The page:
• Pimples- ( Acne) is a skin condition that causes oily skin and blockages in hair follicles .Mostly occurs on face, but sometimes may be seen on back and upper chest.
  • Infertility– Many women with PCOS do not ovulate regularly, and it may take these women longer to become pregnant. An infertility evaluation is often recommended after 6 to 12 months of trying to become pregnant.
  • Metabolic syndrome– Many patients with polycystic ovary syndrome (PCOS) also have features of the metabolic syndrome, including insulin resistance, Diabetes, obesity, and dyslipidemia (abnormal Lipid profile), suggesting an increased risk for cardiovascular disease(CVD).

Risk Factors for PCOS

  • Early or late Menarche- age of first menses.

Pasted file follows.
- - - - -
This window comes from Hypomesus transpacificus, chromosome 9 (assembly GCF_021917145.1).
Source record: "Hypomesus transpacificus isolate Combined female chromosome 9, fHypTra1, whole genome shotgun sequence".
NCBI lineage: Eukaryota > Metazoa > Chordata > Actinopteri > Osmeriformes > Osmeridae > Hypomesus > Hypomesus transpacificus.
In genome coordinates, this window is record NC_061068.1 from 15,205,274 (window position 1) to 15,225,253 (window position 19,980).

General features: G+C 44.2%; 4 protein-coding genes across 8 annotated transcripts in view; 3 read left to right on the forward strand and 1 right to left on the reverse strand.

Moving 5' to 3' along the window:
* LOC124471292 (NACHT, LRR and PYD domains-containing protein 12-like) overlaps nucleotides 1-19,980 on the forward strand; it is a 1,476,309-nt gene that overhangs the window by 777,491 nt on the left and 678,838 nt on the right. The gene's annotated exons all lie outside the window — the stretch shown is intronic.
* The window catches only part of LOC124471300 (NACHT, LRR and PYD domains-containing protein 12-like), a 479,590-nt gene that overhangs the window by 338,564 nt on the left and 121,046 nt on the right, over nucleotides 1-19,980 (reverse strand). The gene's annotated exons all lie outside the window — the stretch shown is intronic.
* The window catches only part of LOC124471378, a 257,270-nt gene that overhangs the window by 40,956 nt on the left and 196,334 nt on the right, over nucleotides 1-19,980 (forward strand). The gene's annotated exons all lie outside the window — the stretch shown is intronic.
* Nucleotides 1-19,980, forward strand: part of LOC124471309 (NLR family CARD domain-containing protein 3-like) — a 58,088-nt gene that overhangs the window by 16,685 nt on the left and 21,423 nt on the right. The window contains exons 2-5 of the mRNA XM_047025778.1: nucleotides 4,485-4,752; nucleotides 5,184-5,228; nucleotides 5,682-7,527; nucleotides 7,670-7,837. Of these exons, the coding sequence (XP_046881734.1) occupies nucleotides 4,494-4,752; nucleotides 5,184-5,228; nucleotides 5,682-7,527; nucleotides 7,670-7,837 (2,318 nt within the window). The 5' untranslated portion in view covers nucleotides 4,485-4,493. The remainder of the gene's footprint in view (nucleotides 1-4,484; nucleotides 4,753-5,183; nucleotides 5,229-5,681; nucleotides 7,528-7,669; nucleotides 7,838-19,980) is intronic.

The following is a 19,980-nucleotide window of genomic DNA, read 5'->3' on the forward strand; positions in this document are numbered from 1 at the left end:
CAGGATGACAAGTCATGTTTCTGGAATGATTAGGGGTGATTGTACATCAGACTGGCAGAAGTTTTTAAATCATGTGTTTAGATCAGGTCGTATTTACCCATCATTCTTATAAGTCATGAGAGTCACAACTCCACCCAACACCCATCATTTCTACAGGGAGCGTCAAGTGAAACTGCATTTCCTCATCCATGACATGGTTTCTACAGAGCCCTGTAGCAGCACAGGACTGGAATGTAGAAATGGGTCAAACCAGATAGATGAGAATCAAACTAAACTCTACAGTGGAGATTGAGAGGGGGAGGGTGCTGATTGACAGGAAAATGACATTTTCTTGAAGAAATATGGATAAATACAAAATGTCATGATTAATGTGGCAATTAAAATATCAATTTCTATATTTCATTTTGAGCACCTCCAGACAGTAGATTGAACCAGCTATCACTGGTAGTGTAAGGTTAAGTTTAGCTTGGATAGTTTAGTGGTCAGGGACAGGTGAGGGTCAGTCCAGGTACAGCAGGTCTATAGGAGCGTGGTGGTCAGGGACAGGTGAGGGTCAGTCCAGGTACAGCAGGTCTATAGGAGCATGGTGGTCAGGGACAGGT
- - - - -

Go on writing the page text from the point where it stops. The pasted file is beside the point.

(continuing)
• Obesity
  • Family History of PCOS ,irregular periods or Diabetes.
  • Sedentary and improper life style.


When a patient goes to a doctor with any of the above mentioned symptoms then the doctor takes full history, asks for other symptoms and examines thoroughly and then may advise certain tests to confirm the diagnosis.

There is no single test for diagnosing polycystic ovary syndrome (PCOS). One may be diagnosed with PCOS based upon symptoms, blood tests, and a physical examination. Expert groups have determined that a woman must have two out of three ( Rotterdam criteria ) of the following to be diagnosed with PCOS:

Irregular menstrual periods caused by anovulation or irregular ovulation.

Evidence of elevated male hormone (Testosterone) levels. The evidence can be based upon signs (excess hair growth, acne, or male-pattern balding) .

Polycystic ovaries on pelvic ultrasound.- it shows enlarged ovary with multiple cysts. This is seen in almost 30% of cases.